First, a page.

CITY HALL — The City Council narrowly voted to toss back a development agreement that would have replaced the Village Trailer Park with high-end condominiums and apartments because it did not meet local affordable housing requirements.
The 4 to 3 vote sends city staff and part-owner Marc Luzzatto back to the negotiating table to try to increase the amount of affordable units included in the project, a number that veered downward after the developer agreed to cede some of his property to keep 10 of the original trailer pads for current residents.
The decision comes only two weeks after the agreement between City Hall and Luzzatto received final approval from the City Council.
Councilmember Kevin McKeown brought the matter back to address new information raised by Sue Himmelrich, an attorney with the Western Center on Law and Poverty, that alleged that staff miscalculated the amount of affordable units required for the project.
Only 16 are included, but it should be more like 70 because the land swap for the trailer pads does not make up for the remaining units, Himmelrich said.
“This (development agreement) does not comply with the general plan, specific plan and consequently is void because it’s illegal,” Himmelrich said.
City Attorney Marsha Moutrie rejected the argument, saying that in the context of development agreement negotiations, City Hall was not required to meet the letter of the affordable housing production policies it laid down for most developments.
“If we thought it was illegal for you to approve this DA, we would have told you,” Moutrie told Councilmember Gleam Davis.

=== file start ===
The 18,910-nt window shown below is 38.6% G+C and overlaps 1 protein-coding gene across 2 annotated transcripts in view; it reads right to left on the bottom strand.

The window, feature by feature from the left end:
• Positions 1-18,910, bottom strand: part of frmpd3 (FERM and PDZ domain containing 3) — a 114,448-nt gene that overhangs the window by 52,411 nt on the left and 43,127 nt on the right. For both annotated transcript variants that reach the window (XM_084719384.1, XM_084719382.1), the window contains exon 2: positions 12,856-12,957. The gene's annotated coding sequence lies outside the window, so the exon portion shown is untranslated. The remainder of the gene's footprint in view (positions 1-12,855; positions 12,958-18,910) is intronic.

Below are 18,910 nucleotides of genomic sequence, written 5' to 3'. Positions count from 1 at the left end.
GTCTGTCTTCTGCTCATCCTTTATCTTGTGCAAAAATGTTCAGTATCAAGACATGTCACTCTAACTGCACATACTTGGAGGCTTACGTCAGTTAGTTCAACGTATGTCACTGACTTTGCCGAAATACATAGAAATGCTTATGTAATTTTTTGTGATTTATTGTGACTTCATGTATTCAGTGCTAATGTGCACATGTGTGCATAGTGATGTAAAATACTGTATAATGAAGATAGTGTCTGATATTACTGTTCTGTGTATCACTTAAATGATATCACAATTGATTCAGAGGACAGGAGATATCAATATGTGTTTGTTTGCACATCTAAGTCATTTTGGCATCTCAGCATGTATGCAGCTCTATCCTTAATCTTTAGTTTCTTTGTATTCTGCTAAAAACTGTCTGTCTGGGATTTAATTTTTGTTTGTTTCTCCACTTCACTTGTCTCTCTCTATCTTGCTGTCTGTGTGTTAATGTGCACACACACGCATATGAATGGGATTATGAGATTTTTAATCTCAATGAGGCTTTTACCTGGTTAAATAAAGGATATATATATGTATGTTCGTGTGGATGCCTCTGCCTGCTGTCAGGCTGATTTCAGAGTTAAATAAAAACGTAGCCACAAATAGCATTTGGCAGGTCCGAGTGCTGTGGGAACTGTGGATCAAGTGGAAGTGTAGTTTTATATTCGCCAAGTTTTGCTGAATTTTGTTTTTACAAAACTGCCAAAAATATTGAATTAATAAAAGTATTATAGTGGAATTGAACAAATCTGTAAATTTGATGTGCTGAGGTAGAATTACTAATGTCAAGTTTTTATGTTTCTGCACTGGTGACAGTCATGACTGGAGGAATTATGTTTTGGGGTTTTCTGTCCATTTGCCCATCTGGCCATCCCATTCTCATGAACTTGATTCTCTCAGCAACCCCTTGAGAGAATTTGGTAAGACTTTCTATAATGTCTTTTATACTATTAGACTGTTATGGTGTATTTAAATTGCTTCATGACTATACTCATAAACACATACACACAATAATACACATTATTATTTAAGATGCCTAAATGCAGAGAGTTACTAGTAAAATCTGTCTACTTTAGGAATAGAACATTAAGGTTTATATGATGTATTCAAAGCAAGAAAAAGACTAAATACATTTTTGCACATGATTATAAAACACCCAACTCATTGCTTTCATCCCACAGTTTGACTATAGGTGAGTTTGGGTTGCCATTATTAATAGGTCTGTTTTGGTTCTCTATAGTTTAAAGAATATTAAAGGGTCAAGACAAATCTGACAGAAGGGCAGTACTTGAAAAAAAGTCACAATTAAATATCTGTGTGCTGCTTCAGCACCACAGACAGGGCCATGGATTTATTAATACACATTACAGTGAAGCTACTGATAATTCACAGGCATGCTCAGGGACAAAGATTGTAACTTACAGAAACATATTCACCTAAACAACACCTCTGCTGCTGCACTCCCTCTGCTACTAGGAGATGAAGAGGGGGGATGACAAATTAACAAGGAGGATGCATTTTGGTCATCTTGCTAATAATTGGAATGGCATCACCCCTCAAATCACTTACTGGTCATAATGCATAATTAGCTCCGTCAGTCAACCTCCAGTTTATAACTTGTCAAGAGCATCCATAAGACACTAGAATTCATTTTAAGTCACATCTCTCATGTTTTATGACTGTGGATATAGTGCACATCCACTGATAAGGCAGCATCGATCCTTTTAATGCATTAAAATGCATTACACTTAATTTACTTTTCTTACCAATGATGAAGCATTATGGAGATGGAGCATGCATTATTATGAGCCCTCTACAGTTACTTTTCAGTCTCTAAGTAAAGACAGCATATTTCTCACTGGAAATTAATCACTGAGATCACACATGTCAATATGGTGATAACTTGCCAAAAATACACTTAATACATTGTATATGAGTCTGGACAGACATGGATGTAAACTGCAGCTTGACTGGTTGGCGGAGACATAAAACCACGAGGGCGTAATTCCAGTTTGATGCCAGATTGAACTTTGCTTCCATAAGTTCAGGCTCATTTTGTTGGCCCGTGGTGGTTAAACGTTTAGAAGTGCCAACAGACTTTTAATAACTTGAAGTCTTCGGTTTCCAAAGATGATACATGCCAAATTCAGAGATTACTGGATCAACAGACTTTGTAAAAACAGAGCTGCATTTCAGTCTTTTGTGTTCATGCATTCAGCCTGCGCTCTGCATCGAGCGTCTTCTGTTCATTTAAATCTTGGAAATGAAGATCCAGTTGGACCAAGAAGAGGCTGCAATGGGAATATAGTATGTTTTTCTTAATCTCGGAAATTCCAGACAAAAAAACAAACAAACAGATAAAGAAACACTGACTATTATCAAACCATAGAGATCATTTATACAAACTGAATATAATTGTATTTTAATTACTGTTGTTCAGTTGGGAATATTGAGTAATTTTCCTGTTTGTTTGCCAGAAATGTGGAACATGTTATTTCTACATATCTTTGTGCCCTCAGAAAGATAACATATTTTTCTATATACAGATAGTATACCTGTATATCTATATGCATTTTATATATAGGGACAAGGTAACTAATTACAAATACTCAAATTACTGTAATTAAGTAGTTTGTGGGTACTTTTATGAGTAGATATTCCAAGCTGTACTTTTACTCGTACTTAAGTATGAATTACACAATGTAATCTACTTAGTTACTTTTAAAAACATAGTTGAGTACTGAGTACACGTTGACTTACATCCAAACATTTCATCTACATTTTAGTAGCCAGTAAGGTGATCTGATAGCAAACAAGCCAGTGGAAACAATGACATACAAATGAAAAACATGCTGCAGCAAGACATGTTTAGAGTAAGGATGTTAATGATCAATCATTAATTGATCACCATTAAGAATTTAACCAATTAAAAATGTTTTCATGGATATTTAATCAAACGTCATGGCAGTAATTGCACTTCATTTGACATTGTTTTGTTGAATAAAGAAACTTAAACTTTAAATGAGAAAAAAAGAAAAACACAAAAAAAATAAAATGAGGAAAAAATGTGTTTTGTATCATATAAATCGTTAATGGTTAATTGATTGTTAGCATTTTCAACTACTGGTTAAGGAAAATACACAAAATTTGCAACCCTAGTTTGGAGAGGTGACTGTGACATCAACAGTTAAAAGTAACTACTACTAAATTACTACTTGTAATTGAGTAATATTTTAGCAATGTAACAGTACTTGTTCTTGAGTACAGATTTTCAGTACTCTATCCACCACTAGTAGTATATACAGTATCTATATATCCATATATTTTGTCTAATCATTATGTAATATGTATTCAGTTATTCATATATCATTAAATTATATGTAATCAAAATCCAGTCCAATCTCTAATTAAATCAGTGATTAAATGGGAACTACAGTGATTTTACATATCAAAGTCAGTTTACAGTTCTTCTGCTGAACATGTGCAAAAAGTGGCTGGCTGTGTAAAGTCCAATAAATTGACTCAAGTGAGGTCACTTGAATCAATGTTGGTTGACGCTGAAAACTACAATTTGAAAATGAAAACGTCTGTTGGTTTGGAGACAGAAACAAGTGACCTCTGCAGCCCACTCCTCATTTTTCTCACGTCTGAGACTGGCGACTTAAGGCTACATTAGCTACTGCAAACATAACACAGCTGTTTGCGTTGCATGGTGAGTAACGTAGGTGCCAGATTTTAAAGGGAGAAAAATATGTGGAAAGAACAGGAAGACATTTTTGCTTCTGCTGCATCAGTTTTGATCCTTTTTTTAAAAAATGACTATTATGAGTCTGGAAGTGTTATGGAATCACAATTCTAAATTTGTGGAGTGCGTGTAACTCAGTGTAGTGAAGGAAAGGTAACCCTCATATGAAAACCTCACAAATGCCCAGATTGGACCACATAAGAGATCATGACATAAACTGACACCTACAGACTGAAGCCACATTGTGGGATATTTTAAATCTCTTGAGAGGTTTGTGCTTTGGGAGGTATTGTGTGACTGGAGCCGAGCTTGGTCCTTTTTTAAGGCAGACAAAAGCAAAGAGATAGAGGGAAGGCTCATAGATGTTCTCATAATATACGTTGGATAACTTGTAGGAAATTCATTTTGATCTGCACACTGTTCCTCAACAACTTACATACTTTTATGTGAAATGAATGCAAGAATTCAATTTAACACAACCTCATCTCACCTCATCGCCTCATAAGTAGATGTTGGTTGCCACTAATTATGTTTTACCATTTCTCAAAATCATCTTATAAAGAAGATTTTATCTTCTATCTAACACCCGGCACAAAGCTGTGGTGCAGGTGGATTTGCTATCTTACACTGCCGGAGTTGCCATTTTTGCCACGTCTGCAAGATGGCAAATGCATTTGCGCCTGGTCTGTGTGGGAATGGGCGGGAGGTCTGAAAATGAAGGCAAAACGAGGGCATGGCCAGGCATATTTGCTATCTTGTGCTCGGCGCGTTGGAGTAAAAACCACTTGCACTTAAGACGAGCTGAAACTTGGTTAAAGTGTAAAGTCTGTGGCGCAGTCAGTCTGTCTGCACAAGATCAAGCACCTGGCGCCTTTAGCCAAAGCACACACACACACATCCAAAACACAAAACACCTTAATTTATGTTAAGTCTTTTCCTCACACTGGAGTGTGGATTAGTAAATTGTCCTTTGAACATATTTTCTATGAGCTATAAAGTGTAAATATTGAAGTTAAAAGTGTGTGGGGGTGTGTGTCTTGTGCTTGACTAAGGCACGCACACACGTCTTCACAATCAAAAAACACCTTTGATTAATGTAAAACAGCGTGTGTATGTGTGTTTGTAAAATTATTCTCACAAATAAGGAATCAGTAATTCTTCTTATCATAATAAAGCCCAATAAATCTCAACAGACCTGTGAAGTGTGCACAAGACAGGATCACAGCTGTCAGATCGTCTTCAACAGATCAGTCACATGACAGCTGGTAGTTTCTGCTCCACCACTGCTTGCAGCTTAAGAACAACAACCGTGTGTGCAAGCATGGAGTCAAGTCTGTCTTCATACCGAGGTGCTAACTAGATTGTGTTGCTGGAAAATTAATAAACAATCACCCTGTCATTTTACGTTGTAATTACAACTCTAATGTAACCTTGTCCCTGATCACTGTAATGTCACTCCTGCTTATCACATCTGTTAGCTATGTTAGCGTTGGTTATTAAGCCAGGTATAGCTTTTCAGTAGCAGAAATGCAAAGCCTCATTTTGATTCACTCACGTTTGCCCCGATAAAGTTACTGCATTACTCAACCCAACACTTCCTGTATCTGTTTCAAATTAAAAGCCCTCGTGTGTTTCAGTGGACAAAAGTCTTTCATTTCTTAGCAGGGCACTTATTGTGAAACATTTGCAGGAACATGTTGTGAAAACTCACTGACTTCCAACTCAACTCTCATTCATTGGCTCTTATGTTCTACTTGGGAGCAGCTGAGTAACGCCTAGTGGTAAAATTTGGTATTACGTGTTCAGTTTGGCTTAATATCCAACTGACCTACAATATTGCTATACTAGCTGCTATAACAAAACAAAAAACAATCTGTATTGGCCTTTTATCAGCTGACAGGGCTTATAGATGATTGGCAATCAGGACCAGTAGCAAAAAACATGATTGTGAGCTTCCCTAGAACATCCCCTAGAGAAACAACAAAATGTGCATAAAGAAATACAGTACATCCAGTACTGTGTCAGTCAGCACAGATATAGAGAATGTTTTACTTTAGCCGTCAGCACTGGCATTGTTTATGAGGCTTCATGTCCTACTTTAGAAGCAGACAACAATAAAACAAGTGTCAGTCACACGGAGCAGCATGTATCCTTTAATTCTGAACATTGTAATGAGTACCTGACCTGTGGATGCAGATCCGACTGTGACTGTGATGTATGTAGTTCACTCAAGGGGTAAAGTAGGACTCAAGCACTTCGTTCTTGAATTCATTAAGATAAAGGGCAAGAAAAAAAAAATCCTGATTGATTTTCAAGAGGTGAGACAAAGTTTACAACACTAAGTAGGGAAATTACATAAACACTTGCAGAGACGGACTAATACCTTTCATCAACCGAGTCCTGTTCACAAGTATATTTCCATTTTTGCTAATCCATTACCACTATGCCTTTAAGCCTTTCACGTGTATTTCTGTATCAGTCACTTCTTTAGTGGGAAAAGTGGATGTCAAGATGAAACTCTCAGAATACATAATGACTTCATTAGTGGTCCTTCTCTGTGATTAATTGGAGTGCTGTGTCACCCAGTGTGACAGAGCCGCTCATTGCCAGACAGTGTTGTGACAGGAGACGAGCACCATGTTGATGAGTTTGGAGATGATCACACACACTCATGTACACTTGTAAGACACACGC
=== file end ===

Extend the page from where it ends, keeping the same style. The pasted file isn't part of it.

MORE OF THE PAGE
McKeown and newly-elected Councilmember Ted Winterer expressed concerns about the precedent that it would set if the developer were let off the hook for affordable housing at a time when City Hall is scrambling to pay for it.
Luzzatto protested the action, noting that the project has been in the pipeline for over six years despite losses on the property in order to negotiate the best possible relocation package for Village Trailer Park residents, many of whom are seniors or disabled.
“Completely ignored in the equation is the land donation we made and the 40 subterranean parking spaces that are not cheap to build,” Luzzatto said.
On Luzzatto’s side were Mayor Pam O’Connor, Mayor Pro Tem Terry O’Day and Councilmember Bob Holbrook.
Holbrook and O’Day both argued that if the approved agreement went back to the drawing board it put the rich package of relocation benefits at risk.
In some cases, that included brand new trailers or mobile homes at either another trailer park elsewhere in Southern California or the city-owned Mountain View Mobile Home Park.
“I’m afraid that the great benefit that’s been worked out for people … will be lost,” Holbrook said. “And that really worries me.”